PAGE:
In late 2007 Victor made the Seachange to Tasmania where he had a home Art Space in East Devonport appropriately called Tiger Creek which was opened on Saturday mornings to show and discuss art and the art world in general to the public. Victor began to absorb the Tasmanian history and culture .....
Victor lives art and I'll let him tell you a little more about his art journey:
G’day, I’m an artist writer originally from Adelaide, South Australia ...when in 2007 began enjoying life in Australia’s last frontier of the unspoiled and greatly unexplored natural wellness, Tasmania...and following the unsolved mystery of the Tasmanian tiger ... 1
By getting inside the head of a thylacine Victor was able to discover all kinds of new learnings about Tasmanian Tigers, Tasmanian culture and in fact unexpected narratives and perhaps some secret voyages by famous people from history began to be revealed - at least in Victor's imagination. Or maybe, in some cases there is a surprising fact to be discovered which helps interpret these fascinating and inspirational works.
You might be having difficulty reconciling Mona holding a Tasmanian Tiger but please do read on and more will be revealed.
As I have pointed out in earlier posts on Victor's paintings - there is within, an endless unrevelling of narrative that flows around the image in the form of the subject matter of the painting enchanced by the printed word. You need to read a Victor Maloney painting like you would read a book.
Stopping to examine Mona visits Tiger Creek we can see in the top right hand corner a ship named Spirit of Tasmania which is the vessel/s which transports humans and vehicles from the state of Victoria across Bass Straight to Tasmania. How else would Mona have been able to get to this beautiful island state of Australia!
Australians also know that Victor has created a very clever association of art images in this painting as MONA does exist in Hobart, the capital city of Tasmania! Mona is alive and very well in Tasmania! The Museum of Old and New Art otherwise known as MONA was established by David Walsh and opened in 2011 to become one of the most remarkable art galleries/museums in the world. And therein lies some of the narrative in this image.
Victor encourages his audience to join the dots to make connections when viewing his paintings - he likes to weave hitorical facts into a new environment. And I find the word environment constantly in my mind as I study the Maloney view of the world.
Tasmania is known for more than being the home to the thylacine - it was also the home to Errol Flynn the famous film star of the 1930-1950s who was born in 1909 in Hobart, Tasmania. Errol was equally famous for his wildlife which started when he was very young and no doubt had much in common with the young wild thylacines who sadly were exterminated as they were seen as a threat to the Tasmanian sheep industry 2.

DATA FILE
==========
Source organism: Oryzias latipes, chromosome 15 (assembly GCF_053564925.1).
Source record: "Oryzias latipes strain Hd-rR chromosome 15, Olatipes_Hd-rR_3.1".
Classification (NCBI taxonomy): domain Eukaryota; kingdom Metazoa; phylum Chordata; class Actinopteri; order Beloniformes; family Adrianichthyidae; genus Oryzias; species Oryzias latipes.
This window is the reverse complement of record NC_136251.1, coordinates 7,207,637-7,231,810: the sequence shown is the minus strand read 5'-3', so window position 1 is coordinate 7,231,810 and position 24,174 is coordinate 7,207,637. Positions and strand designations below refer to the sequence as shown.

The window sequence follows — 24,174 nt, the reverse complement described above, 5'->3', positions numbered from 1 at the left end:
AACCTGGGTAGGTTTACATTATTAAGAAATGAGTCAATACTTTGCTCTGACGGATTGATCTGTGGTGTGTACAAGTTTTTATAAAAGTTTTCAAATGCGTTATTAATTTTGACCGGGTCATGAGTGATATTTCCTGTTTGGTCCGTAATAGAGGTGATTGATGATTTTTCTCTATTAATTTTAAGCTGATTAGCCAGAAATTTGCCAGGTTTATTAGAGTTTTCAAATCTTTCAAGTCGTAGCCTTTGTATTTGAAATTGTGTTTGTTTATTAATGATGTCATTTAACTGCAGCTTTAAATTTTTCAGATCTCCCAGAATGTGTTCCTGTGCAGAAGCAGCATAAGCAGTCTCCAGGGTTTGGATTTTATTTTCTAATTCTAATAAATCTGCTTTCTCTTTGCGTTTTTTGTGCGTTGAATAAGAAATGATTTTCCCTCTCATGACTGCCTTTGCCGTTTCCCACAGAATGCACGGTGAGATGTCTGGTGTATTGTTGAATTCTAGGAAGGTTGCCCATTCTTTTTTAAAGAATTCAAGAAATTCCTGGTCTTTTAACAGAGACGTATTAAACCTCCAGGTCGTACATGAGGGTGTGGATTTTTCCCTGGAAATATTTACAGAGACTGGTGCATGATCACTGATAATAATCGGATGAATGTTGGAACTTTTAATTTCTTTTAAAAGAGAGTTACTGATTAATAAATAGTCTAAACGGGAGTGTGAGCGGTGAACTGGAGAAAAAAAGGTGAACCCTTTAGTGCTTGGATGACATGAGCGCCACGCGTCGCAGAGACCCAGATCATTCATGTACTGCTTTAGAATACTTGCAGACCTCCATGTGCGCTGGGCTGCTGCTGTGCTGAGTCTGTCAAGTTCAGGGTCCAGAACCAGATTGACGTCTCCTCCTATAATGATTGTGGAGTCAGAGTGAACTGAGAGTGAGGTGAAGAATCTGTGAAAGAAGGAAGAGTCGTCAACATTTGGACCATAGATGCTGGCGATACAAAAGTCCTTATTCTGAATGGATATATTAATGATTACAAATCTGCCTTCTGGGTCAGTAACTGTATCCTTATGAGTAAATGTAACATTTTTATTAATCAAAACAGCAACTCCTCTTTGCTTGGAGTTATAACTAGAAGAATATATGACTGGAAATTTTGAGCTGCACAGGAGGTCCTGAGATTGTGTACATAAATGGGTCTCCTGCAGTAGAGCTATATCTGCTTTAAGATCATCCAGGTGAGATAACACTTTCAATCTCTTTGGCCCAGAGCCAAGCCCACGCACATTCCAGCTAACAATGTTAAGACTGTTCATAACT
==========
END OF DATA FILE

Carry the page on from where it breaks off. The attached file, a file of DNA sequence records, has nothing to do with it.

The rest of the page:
Consequently, the remaining population was rapidly exterminated and the last known thylacine died at the Hobart Zoo in 1936. The species was eventually declared extinct in 1982.2
The poignancy of Victor's Paradise Lost painting is not missed...
I think having John Milton in communication with the thyacines in Paradise Lost is so thought provoking. There is much to unravel here and so I'm hoping that those of you who are experts in this field might join in with an interpretation by using the Comments box at the end of the post. We are sorry we can't give you a clearer focus on the background in this image but Victor tells me that trees line the bank on the far side of the scene.
For me the lesson from Paradise Lost is to be the best you can in your chosen environment. But then again, I am not a student of Milton and Paradise Lost.
And as for the last of the thylacines - well humans had made it impossible for them to find any environment where they were accepted.
Victor does explore the possibilities of where the thylacine disappeared to... though acknowledging they would have encountered some problems on the way. Below in Tigers caught by The Nut at Stanley the Tassie Tigers encounter The Nut, which is a bluff in the north west of Tasmania formed from the remains of an ancient volcanic plug. But if you look carefully it would appear that the thylacines have also encountered some armed prison guards determined to prevent their escape just like the barriers encountered by the convicts who were sent from Britain to the penal settlement at Port Arthur in the south of Tasmania.
And this painting becomes the perfect segue to Victor's paintings of Ned Kelly - certainly someone who was chased by the law enforcers of the time - but come on Ned wasn't in Tasmania - Ned was from the state of Victoria!
We will continue this Tale from Tasmania tomorrow! And you will be pleased to know that both Errol Flynn and Ned Kelly both live on!
© Thank you to Victor Maloney who kindly gave permission for the images of his work to be shared on AnArt4Life.
We welcome in the New Year with a new subscriber from North Carolina in the USA. Welcome aboard Cathy we are delighted that you have joined the AnArt4Life online community where we share our interests and joy in all things art.
1. Correspondence from Victor Maloney